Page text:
William Hague urged Syrian opposition groups to agree a “clear plan for political transition” after a National Security Council (NSC) meeting to discuss the spiralling violence.
Discussions between ministers and officials on military, humanitarian and diplomatic options for halting the bloodshed and refugee crisis were chaired by Prime Minister David Cameron.
He last week ordered all options, including arming rebel forces opposed to president Bashar Assad, to be put back on the table amid frustration at international failure to curb the bloodshed.
The NSC meeting came a day before opposition leaders, who agreed the formation of a coalition at the weekend in an effort to unite disparate factions fighting Assad, are due in London for talks.
The US and the UK have signalled support for the grouping but stopped short of the formal recognition of it as a government-in-waiting already accorded by France.
Mr Hague declined to give details of what was discussed at the NSC but indicated that he would make a statement to MPs when the Commons returns next week.
Among other measures thought to be under consideration is the creation of UN-protected “safe zones” within Syria’s borders to protect civilians.
“I will be meeting tomorrow some of the figures, some of the leaders of the new opposition coalition, and we will want to discuss with them their way forward, the need for them of course to win over the middle ground of opinion in Syria, to work effectively together, to be inclusive, to respect human rights and to have a clear plan for political transition in Syria.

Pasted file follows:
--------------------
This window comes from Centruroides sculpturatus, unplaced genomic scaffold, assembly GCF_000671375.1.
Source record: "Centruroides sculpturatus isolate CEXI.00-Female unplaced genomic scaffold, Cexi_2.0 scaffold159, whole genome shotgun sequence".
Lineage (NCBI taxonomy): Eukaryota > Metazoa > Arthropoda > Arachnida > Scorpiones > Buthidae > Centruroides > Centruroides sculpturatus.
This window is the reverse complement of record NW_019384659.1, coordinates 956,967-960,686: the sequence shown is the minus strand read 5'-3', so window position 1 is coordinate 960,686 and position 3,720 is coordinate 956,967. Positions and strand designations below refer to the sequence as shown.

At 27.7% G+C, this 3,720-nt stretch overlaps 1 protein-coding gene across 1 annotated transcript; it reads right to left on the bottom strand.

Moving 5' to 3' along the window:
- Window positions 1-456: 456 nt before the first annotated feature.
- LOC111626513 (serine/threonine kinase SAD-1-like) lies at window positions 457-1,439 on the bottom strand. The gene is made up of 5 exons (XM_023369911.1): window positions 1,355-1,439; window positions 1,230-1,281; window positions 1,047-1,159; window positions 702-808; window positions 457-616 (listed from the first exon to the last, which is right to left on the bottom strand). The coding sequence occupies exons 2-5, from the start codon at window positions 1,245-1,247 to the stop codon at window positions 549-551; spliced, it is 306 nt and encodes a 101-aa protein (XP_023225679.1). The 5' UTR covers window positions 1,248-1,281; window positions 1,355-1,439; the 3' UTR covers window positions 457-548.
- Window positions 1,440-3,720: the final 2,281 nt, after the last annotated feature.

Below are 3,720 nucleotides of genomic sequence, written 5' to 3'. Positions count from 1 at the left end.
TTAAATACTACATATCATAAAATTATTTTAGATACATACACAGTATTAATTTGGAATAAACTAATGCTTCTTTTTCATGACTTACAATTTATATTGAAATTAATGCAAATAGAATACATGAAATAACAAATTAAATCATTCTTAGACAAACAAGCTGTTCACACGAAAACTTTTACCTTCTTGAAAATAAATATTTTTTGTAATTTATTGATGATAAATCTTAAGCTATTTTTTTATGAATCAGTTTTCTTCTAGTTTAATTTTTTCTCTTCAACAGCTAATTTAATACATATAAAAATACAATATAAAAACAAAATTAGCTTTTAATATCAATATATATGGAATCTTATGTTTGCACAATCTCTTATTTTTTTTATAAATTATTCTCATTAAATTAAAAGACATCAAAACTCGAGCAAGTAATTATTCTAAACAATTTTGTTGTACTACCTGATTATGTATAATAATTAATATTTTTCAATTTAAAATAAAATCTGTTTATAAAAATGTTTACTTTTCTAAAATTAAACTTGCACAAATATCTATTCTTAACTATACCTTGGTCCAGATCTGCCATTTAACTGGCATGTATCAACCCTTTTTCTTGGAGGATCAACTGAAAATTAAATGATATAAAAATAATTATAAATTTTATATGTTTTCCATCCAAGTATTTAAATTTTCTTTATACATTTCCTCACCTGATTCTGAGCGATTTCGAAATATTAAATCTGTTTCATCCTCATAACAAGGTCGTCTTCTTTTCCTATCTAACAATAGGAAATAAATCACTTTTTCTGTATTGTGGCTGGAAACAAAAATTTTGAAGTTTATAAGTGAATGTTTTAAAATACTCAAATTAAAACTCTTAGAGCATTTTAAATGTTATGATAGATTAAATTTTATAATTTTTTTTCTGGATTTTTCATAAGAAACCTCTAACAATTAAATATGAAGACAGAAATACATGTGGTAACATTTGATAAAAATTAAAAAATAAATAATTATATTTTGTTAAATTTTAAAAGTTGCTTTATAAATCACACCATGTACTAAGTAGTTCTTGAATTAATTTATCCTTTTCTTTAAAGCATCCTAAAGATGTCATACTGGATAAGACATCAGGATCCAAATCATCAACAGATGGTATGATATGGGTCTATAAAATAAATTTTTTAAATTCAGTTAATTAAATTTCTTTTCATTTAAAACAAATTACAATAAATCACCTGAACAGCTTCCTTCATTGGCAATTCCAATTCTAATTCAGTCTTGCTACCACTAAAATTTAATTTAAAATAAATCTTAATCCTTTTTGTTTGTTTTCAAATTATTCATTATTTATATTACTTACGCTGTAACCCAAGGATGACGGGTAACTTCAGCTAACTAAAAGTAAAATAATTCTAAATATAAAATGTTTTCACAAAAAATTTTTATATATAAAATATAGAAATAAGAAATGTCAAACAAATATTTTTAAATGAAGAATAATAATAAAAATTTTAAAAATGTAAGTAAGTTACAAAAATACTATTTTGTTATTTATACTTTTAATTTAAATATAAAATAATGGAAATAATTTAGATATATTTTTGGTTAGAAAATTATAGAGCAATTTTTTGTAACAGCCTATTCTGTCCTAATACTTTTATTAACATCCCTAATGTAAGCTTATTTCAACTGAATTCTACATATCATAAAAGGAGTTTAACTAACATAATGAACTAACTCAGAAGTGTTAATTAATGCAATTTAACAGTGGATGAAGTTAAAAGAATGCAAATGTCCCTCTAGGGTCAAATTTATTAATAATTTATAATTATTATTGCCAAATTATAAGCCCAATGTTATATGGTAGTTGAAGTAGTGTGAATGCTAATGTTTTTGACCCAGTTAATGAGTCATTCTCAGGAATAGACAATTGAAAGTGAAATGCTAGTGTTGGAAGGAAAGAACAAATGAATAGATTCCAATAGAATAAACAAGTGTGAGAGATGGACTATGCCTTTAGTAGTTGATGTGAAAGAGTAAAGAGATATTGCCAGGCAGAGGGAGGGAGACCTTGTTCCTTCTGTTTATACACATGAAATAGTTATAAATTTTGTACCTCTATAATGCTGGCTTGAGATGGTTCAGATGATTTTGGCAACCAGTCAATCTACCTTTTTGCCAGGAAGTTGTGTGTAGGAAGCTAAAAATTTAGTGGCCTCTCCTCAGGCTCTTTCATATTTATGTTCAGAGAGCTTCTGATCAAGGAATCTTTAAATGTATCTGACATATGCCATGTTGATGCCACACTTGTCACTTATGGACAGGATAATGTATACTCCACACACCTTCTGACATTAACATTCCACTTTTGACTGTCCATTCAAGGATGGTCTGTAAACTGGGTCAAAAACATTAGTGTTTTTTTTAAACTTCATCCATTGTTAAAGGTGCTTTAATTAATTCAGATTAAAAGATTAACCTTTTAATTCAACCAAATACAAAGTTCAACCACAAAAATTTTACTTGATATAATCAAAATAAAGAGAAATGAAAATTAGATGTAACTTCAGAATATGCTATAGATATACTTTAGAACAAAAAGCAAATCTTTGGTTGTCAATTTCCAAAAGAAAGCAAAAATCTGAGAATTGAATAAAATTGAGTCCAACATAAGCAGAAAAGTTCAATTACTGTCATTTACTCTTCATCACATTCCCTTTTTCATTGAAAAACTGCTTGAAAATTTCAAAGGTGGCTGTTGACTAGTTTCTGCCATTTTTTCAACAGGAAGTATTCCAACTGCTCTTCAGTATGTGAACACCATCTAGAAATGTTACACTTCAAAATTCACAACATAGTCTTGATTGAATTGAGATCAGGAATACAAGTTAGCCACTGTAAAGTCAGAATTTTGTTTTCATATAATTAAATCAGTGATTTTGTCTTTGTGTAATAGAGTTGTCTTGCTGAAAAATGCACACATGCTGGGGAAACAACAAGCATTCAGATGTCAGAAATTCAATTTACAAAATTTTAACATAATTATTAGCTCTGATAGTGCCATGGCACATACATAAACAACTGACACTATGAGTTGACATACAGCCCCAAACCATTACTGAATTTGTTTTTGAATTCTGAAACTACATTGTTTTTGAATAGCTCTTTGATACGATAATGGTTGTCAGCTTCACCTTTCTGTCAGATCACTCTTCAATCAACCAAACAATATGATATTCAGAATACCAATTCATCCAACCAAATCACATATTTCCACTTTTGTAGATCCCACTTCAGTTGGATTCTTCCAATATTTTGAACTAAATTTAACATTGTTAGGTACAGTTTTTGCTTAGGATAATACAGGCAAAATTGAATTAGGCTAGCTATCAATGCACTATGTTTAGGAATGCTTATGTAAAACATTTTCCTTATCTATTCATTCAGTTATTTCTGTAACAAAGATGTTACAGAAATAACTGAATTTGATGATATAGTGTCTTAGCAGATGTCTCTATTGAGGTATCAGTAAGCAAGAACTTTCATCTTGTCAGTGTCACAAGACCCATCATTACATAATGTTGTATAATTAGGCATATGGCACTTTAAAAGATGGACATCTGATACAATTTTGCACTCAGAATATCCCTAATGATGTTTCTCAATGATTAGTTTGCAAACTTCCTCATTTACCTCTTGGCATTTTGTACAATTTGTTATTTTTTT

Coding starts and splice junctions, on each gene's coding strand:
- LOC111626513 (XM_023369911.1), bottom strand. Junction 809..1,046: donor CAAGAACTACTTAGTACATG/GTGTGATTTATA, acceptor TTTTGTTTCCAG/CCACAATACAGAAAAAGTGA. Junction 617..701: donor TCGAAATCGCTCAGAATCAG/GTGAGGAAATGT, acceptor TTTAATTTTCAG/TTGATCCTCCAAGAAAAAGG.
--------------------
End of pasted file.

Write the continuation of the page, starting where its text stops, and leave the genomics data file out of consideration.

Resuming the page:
“Our work with the opposition is a high priority,” Mr Hague said.
Downing Street said the hour-long NSC meeting involved “a thorough discussion of the full range of options” – military as well as political and diplomatic.
Among those involved was head of the Armed Forces Sir David Richards who has warned that cuts to the services mean they cannot do everything ministers would like.
The meeting reached agreement on the need to “intensify discussions with partners” in an effort to secure tougher co-ordinated action, No 10 said.
Among controversial strategies being considered by Mr Cameron is allowing Assad a safe passage out of Syria even if that means he evades international justice.
Officials are also examining the terms of the EU embargo which prevents the UK directly supplying the rebels with arms for ways to justify such a move.
Diplomatic talks with commanders on the ground – though held outside Syria – have already been sanctioned by Mr Hague to be led by his special envoy, Jon Wilks.